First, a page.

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Download PDF The Global Fund’s Office of the Inspector General (OIG), in its second audit of Global Fund grants to South Sudan, found that the country has made progress across the three diseases despite facing long-standing political instability, economic dependence on oil, and inadequate capacity of human resources for health. The number of people living with HIV who are on…

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Implementation arrangements and financial management "partially effective"

ABSTRACT The Office of the Inspector General, in its second audit of Global Fund grants to South Sudan, found that grant implementation arrangements and financial management and assurance mechanisms were partially effective, while acknowledging the challenges imposed on the country by decades of political instability. The OIG also found that the identification and mitigation of risks related to service delivery, monitoring and evaluation, and procurement and supply chain need significant improvement.

The Global Fund’s Office of the Inspector General (OIG), in its second audit of Global Fund grants to South Sudan, found that the country has made progress across the three diseases despite facing long-standing political instability, economic dependence on oil, and inadequate capacity of human resources for health. The number of people living with HIV who are on antiretroviral treatment increased by 102% between 2015 and 2018, the TB treatment success rate is 80%, and deaths caused by malaria decreased by 20 to 40% between 2010 and 2015.

The OIG published the report of the audit of Global Fund grants to South Sudan on 4 November 2019.

The OIG found that the grant implementation arrangements in South Sudan and financial management and assurance of grant funds are partially effective. However, the OIG found that the identification and mitigation of significant risks, including those related to service quality, monitoring and evaluation activities, and procurement and supply chain, need significant improvement. (The OIG uses a four-tier rating: ‘ineffective’, ‘needs significant improvement’, ‘partially effective’,  and ‘effective’.)

This article summarizes the OIG’s audit report.

Global Fund grants to South Sudan

South Sudan has received over $421 million from the Global Fund since 2005. The country received funding from the Global Fund as Southern Sudan before it ceded from the Republic of Sudan in 2011, under the New Funding Model [NFM1], in the amount of $136 million. Since 2011, South Sudan received additional funding for its HIV program (a Round 4 grant signed in 2005) through the continuity of services and transitional funding mechanism.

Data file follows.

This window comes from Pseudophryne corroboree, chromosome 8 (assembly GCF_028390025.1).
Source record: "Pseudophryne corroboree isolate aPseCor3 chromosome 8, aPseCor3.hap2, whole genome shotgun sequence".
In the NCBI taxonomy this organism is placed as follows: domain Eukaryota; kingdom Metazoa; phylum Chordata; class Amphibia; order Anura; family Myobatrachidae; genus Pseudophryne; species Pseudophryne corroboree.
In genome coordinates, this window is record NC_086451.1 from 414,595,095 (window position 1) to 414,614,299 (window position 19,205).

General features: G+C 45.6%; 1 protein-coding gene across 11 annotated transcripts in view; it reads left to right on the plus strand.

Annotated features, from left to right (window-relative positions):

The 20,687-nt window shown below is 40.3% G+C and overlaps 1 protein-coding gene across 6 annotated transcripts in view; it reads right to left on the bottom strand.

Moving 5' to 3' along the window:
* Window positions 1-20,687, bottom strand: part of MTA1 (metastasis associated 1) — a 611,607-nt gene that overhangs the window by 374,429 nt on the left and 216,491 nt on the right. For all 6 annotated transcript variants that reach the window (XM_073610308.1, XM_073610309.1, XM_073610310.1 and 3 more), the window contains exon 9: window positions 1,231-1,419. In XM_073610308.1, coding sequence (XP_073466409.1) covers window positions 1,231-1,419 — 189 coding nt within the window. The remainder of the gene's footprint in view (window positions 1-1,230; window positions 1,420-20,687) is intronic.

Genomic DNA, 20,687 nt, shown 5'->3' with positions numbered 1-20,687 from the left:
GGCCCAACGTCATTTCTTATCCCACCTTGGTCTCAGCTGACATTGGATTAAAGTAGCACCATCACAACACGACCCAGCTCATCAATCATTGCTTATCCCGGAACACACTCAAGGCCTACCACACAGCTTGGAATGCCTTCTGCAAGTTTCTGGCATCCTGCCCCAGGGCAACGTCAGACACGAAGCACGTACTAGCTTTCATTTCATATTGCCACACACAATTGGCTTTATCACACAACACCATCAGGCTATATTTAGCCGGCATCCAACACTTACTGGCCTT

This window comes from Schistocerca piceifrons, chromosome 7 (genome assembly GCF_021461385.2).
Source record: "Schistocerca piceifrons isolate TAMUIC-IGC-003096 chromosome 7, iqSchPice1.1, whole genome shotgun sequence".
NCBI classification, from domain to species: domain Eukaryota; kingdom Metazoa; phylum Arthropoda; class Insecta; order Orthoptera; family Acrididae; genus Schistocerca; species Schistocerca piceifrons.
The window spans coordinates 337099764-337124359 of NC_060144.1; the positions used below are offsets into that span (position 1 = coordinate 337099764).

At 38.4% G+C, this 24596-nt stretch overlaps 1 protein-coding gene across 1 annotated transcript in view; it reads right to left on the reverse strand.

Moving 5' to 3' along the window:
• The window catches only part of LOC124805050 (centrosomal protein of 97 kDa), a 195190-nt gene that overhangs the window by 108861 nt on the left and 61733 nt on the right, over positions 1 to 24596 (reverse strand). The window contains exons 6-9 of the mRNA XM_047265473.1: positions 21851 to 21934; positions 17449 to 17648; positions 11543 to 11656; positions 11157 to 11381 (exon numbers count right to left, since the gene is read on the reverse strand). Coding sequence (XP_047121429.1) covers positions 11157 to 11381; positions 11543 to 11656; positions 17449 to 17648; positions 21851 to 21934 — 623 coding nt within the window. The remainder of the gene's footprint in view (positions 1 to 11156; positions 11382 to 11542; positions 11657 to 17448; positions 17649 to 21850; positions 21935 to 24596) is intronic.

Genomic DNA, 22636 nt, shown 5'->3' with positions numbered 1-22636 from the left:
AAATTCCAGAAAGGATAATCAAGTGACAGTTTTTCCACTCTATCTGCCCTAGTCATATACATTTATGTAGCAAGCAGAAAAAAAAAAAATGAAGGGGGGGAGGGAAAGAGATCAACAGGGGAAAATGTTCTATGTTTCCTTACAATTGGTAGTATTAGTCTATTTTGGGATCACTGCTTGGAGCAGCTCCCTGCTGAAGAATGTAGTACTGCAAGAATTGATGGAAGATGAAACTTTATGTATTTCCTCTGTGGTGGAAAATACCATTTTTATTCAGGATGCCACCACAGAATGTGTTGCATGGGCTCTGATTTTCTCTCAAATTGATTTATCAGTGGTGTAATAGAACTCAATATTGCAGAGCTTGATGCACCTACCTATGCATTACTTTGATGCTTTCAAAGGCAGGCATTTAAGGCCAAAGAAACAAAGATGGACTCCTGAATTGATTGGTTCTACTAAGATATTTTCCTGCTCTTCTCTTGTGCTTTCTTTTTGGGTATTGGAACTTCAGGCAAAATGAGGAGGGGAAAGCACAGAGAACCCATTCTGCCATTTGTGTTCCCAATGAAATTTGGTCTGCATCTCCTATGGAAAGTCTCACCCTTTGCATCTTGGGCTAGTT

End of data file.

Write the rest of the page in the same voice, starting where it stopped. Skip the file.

The country has three active grants in the current 2018-2020 implementation period, managed by two Principal Recipients (PRs): United Nations Development Programme (UNDP) for HIV- including the health-systems-strengthening component – and TB grants, and Population Services International (PSI)  for the malaria grant (see Table 1). The audit covered all the grants, except for activities or procurements that UN agencies directly implemented, during the period from January 2017 to December 2018. (The UN General Assembly adopted the ‘single audit principle’ whereby the UN and its subsidiaries cannot consent to third parties accessing their books and records. The UN’s oversight bodies audit and investigate UN agencies.)

Table 1: South Sudan’s active Global Fund grants*

Principal Recipient Grant Number Component Grant Period Grant Signed Amount (US$) Grants Disbursed to date (US$)
United Nations Development Programme SSD-H- UNDP HIV January 2018 to December 2020 32,681,295 16,465,685
SSD-T- UNDP TB 9,000,000 3,302,503
Population Service International (PSI) SSD-M- PSI Malaria 45,000,000 18,451,214
86,681,295 38,219,402
Source: OIG audit of Global Fund grants to South Sudan (report number GF-OIG-19-021)

*Note: The OIG audit covered the first 12 months of the grants listed in Table 1, as well as grants from 2015-2017 for the three diseases.